Treasury secretary Stephen Mnuchin, who is not interested in solar eclipses because he’s from New York, has proven to be such an ineffective promoter of the Republican tax plan that Speaker of the House Paul Ryan has told the White House to stop sending him to Capitol Hill, Politico reported on Saturday. And National Economic Council director Gary Cohn isn’t seen as a much better salesman.
While Ryan has praised Mnuchin’s “ability to improve the legislation itself,” he has had “testy conversations” with the secretary, who has come off as “arrogant” in his approach to Congress, according to a source. Mnuchin has also made questionable decisions that have made the already difficult job of selling an unpopular bill even harder.
The Politico piece cites the recent, instantly notorious photo op in which Mnuchin and his wife, Louise Linton — best known for fighting with a civilian in Instagram comments — struck their best evil-oligarch poses in front of a fresh sheet of dollar bills, sparking a healthy amount of ridicule.
(Mnuchin deflected the criticism as only a film producer could, telling Fox News, “I guess I should take that as a compliment, that I look like a villain in a great, successful James Bond movie.”)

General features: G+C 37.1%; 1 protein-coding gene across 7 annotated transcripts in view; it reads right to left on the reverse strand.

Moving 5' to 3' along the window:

Cohn, meanwhile, has endured his own share of missteps, from boasting that “the most excited group out there are big CEOs, about our tax plan” to suggesting that the average American could buy a new car with the $1,000 they could expect if the plan passes.
Mnuchin and Cohn, both former Goldman Sachs executives, are like Wall Street caricatures: brash, unapologetically plutocratic, morally flexible — and they contradict every facet of the faux-populism Trump ran on. (Mnuchin has proven to be a surprisingly enthusiastic culture warrior, too, defending Trump on everything from his Charlottesville comments to his stance on NFL protests.)
In that way, they are actually a perfect representation of the ethos behind the tax plan, which is, to an almost comical extent, an enormous giveaway to the very richest Americans.
What they aren’t is smooth. With his amiable mien and midwestern lilt, Paul Ryan has cultivated a reputation as a policy “wonk,” even as he advocates for radical cuts to the social safety net and handouts to the Über-wealthy. Ryan’s reputation may finally be on the wane, however; the tax bill he so cherishes is almost as unpopular as the GOP’s Obamacare repeal efforts, and he is now loathed on both the left and right. But he would never do something as outwardly crass as pose in front of a sheet of money.
The Republican tax plan is policy malpractice. But getting Mnuchin and Cohn to sell it is political malpractice to boot.